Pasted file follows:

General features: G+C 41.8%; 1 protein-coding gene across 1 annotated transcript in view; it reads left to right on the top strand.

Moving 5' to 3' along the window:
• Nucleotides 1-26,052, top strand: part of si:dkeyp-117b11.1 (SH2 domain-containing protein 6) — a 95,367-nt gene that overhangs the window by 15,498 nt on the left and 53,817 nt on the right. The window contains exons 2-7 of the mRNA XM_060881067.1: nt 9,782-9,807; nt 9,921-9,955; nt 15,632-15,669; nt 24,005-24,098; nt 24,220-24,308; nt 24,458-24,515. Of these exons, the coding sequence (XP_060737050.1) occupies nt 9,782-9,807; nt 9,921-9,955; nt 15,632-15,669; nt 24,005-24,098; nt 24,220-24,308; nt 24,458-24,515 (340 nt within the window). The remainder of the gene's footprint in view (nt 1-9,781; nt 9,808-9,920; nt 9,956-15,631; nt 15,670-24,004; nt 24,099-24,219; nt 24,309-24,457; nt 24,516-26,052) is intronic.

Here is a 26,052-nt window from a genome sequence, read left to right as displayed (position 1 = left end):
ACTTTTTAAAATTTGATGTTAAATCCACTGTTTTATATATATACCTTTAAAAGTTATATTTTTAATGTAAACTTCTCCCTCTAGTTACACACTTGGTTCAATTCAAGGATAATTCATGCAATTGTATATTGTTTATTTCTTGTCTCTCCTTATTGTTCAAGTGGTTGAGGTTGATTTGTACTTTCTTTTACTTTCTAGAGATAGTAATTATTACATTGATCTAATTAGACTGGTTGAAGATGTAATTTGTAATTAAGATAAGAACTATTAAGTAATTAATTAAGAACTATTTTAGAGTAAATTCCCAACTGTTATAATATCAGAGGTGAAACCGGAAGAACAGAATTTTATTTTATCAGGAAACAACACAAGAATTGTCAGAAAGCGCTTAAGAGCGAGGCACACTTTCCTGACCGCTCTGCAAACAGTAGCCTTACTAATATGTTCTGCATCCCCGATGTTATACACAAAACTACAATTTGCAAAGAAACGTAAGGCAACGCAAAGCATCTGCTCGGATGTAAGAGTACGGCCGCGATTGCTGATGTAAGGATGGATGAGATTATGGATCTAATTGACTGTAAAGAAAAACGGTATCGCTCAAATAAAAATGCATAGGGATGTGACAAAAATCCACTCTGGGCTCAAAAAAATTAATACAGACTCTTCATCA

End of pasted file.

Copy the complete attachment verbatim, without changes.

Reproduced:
General features: G+C 41.8%; 1 protein-coding gene across 1 annotated transcript in view; it reads left to right on the top strand.

Moving 5' to 3' along the window:
• Nucleotides 1-26,052, top strand: part of si:dkeyp-117b11.1 (SH2 domain-containing protein 6) — a 95,367-nt gene that overhangs the window by 15,498 nt on the left and 53,817 nt on the right. The window contains exons 2-7 of the mRNA XM_060881067.1: nt 9,782-9,807; nt 9,921-9,955; nt 15,632-15,669; nt 24,005-24,098; nt 24,220-24,308; nt 24,458-24,515. Of these exons, the coding sequence (XP_060737050.1) occupies nt 9,782-9,807; nt 9,921-9,955; nt 15,632-15,669; nt 24,005-24,098; nt 24,220-24,308; nt 24,458-24,515 (340 nt within the window). The remainder of the gene's footprint in view (nt 1-9,781; nt 9,808-9,920; nt 9,956-15,631; nt 15,670-24,004; nt 24,099-24,219; nt 24,309-24,457; nt 24,516-26,052) is intronic.

Here is a 26,052-nt window from a genome sequence, read left to right as displayed (position 1 = left end):
ACTTTTTAAAATTTGATGTTAAATCCACTGTTTTATATATATACCTTTAAAAGTTATATTTTTAATGTAAACTTCTCCCTCTAGTTACACACTTGGTTCAATTCAAGGATAATTCATGCAATTGTATATTGTTTATTTCTTGTCTCTCCTTATTGTTCAAGTGGTTGAGGTTGATTTGTACTTTCTTTTACTTTCTAGAGATAGTAATTATTACATTGATCTAATTAGACTGGTTGAAGATGTAATTTGTAATTAAGATAAGAACTATTAAGTAATTAATTAAGAACTATTTTAGAGTAAATTCCCAACTGTTATAATATCAGAGGTGAAACCGGAAGAACAGAATTTTATTTTATCAGGAAACAACACAAGAATTGTCAGAAAGCGCTTAAGAGCGAGGCACACTTTCCTGACCGCTCTGCAAACAGTAGCCTTACTAATATGTTCTGCATCCCCGATGTTATACACAAAACTACAATTTGCAAAGAAACGTAAGGCAACGCAAAGCATCTGCTCGGATGTAAGAGTACGGCCGCGATTGCTGATGTAAGGATGGATGAGATTATGGATCTAATTGACTGTAAAGAAAAACGGTATCGCTCAAATAAAAATGCATAGGGATGTGACAAAAATCCACTCTGGGCTCAAAAAAATTAATACAGACTCTTCATCA